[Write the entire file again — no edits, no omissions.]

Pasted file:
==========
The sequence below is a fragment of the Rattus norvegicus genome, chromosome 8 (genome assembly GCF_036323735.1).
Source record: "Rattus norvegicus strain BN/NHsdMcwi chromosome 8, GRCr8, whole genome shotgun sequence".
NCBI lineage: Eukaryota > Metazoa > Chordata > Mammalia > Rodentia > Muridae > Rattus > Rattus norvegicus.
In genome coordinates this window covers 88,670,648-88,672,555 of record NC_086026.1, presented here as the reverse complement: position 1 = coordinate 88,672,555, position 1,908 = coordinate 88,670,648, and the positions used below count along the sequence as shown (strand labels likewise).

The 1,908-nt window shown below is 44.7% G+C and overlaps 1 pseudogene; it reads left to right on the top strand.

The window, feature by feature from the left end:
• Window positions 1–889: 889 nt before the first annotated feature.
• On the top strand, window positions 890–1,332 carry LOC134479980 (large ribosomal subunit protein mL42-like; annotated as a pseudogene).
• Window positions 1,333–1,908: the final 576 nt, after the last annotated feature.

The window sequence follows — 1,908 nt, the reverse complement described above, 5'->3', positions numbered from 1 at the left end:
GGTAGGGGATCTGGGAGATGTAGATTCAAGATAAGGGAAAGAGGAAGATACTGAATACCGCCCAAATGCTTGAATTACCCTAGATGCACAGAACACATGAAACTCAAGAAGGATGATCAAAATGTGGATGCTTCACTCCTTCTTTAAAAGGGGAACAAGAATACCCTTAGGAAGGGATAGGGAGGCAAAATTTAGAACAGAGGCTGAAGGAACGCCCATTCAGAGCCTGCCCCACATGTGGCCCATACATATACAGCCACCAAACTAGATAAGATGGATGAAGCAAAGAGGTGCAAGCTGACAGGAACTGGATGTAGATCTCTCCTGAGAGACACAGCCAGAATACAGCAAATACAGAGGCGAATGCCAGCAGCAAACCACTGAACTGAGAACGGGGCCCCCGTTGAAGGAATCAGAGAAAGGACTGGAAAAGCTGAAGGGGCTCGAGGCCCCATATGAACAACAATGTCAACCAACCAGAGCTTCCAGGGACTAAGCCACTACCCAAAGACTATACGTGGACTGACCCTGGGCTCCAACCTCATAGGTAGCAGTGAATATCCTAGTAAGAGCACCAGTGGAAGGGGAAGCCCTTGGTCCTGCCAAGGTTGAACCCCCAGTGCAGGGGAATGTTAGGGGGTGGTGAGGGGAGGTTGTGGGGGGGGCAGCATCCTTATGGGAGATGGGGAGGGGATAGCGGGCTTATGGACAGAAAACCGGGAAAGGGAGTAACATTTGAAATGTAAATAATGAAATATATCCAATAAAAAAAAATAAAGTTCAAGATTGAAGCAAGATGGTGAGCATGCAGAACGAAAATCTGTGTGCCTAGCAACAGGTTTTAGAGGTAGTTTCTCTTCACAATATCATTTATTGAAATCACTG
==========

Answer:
The sequence below is a fragment of the Rattus norvegicus genome, chromosome 8 (genome assembly GCF_036323735.1).
Source record: "Rattus norvegicus strain BN/NHsdMcwi chromosome 8, GRCr8, whole genome shotgun sequence".
NCBI lineage: Eukaryota > Metazoa > Chordata > Mammalia > Rodentia > Muridae > Rattus > Rattus norvegicus.
In genome coordinates this window covers 88,670,648-88,672,555 of record NC_086026.1, presented here as the reverse complement: position 1 = coordinate 88,672,555, position 1,908 = coordinate 88,670,648, and the positions used below count along the sequence as shown (strand labels likewise).

The 1,908-nt window shown below is 44.7% G+C and overlaps 1 pseudogene; it reads left to right on the top strand.

The window, feature by feature from the left end:
• Window positions 1–889: 889 nt before the first annotated feature.
• On the top strand, window positions 890–1,332 carry LOC134479980 (large ribosomal subunit protein mL42-like; annotated as a pseudogene).
• Window positions 1,333–1,908: the final 576 nt, after the last annotated feature.

The window sequence follows — 1,908 nt, the reverse complement described above, 5'->3', positions numbered from 1 at the left end:
GGTAGGGGATCTGGGAGATGTAGATTCAAGATAAGGGAAAGAGGAAGATACTGAATACCGCCCAAATGCTTGAATTACCCTAGATGCACAGAACACATGAAACTCAAGAAGGATGATCAAAATGTGGATGCTTCACTCCTTCTTTAAAAGGGGAACAAGAATACCCTTAGGAAGGGATAGGGAGGCAAAATTTAGAACAGAGGCTGAAGGAACGCCCATTCAGAGCCTGCCCCACATGTGGCCCATACATATACAGCCACCAAACTAGATAAGATGGATGAAGCAAAGAGGTGCAAGCTGACAGGAACTGGATGTAGATCTCTCCTGAGAGACACAGCCAGAATACAGCAAATACAGAGGCGAATGCCAGCAGCAAACCACTGAACTGAGAACGGGGCCCCCGTTGAAGGAATCAGAGAAAGGACTGGAAAAGCTGAAGGGGCTCGAGGCCCCATATGAACAACAATGTCAACCAACCAGAGCTTCCAGGGACTAAGCCACTACCCAAAGACTATACGTGGACTGACCCTGGGCTCCAACCTCATAGGTAGCAGTGAATATCCTAGTAAGAGCACCAGTGGAAGGGGAAGCCCTTGGTCCTGCCAAGGTTGAACCCCCAGTGCAGGGGAATGTTAGGGGGTGGTGAGGGGAGGTTGTGGGGGGGGCAGCATCCTTATGGGAGATGGGGAGGGGATAGCGGGCTTATGGACAGAAAACCGGGAAAGGGAGTAACATTTGAAATGTAAATAATGAAATATATCCAATAAAAAAAAATAAAGTTCAAGATTGAAGCAAGATGGTGAGCATGCAGAACGAAAATCTGTGTGCCTAGCAACAGGTTTTAGAGGTAGTTTCTCTTCACAATATCATTTATTGAAATCACTG